Issue > Poetry
Devon Moore

Devon Moore

Devon J. Moore is a native of Buffalo, NY. She currently lives in Syracuse, NY where she teaches writing at Syracuse University and Le Moyne College. Her poems have appeared in Gulf Coast, Foothill, Ovenbird, Cider Press Review, Harpur Palate and Stone Canoe. Her first poetry book, Apology of a Girl Who Is Told She Is Going to Hell, is forthcoming from Mayapple Press in April 2015.

Burial

"Soil is a record of the past." - from Organic Gardening magazine

The knotweed, the hawkweed,
the pigweed, the violets from
the acidic soil. From city to city
I carry my dad's ashes, carry his eyes
in my head, bear witness to the places
he could lay rest. The windswept places,
the blackberry borders, those disease-
prone hybrid tea roses, a persimmon tree.
When I bring him home, I think
today I could be a rosy-cheeked matriarch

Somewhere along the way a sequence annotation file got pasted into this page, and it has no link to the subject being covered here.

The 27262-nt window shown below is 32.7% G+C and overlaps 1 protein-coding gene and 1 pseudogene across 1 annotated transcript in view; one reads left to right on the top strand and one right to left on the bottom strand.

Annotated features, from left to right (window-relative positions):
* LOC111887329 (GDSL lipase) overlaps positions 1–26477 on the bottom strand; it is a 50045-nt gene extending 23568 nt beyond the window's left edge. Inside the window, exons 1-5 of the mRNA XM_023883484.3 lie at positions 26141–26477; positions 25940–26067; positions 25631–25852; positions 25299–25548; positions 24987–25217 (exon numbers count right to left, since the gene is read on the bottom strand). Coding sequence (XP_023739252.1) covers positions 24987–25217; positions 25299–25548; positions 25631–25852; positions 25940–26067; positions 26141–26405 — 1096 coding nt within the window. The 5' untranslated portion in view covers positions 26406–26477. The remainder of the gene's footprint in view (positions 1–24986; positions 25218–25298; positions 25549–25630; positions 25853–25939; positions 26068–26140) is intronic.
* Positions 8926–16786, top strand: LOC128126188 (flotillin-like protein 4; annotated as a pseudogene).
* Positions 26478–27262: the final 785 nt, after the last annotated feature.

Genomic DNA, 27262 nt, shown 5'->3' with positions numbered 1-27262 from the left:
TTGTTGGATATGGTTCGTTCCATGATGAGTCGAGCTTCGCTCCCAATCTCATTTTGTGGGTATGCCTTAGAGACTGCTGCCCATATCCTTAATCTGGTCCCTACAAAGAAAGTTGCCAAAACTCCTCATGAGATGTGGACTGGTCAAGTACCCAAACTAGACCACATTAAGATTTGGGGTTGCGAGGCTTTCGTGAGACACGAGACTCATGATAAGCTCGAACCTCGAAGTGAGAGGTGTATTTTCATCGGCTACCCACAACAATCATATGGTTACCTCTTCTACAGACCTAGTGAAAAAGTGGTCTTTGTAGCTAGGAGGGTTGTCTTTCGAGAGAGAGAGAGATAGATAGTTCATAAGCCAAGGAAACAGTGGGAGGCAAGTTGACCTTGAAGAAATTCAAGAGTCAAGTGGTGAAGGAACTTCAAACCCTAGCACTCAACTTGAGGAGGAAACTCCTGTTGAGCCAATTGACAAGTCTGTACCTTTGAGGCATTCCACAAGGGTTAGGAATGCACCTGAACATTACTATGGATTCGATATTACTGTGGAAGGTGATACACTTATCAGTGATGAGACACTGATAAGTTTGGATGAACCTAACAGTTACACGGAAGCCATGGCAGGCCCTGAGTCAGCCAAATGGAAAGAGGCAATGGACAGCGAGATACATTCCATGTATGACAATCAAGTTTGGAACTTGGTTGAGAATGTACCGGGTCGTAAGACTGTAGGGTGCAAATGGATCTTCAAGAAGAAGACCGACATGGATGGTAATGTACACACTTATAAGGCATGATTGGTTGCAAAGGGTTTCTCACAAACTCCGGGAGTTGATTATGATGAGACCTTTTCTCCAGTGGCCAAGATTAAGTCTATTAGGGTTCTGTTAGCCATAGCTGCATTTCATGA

digging a hole, today I could be a messenger
like the weeds, today I could be clover or
the smell of my grandma's eucalyptus tree
that died last year. Today I could be
the deepest taproot making its way to a vein
of water through the saltiest earth,
the water that I drank
and my dad drank
and my grandma drank
and we all pissed out
into the creeping soft-grass,
the nettles, the spear thistle,
the nightshades, and through the air
to the gathering sky. The hurricanes
came and it rained
and it rained. When
the eye looked over us I stood there,
knee-deep in the ocean that came
to my grandma's front porch,
all the roses around me drowning,
the pecan tree uprooted,
its roots a tangled
mass of dying paths
once tunneling
through the under-earth
looking so much like dendrites
tendriling, exposed,
without a brain,
all the space the tree had made
to get what it needs
and no place left to go,
and I thought what a body,
what an upside down burial,
what another wasted
opportunity to open
an urn, what a glistening
black dirt gap, what a hole.

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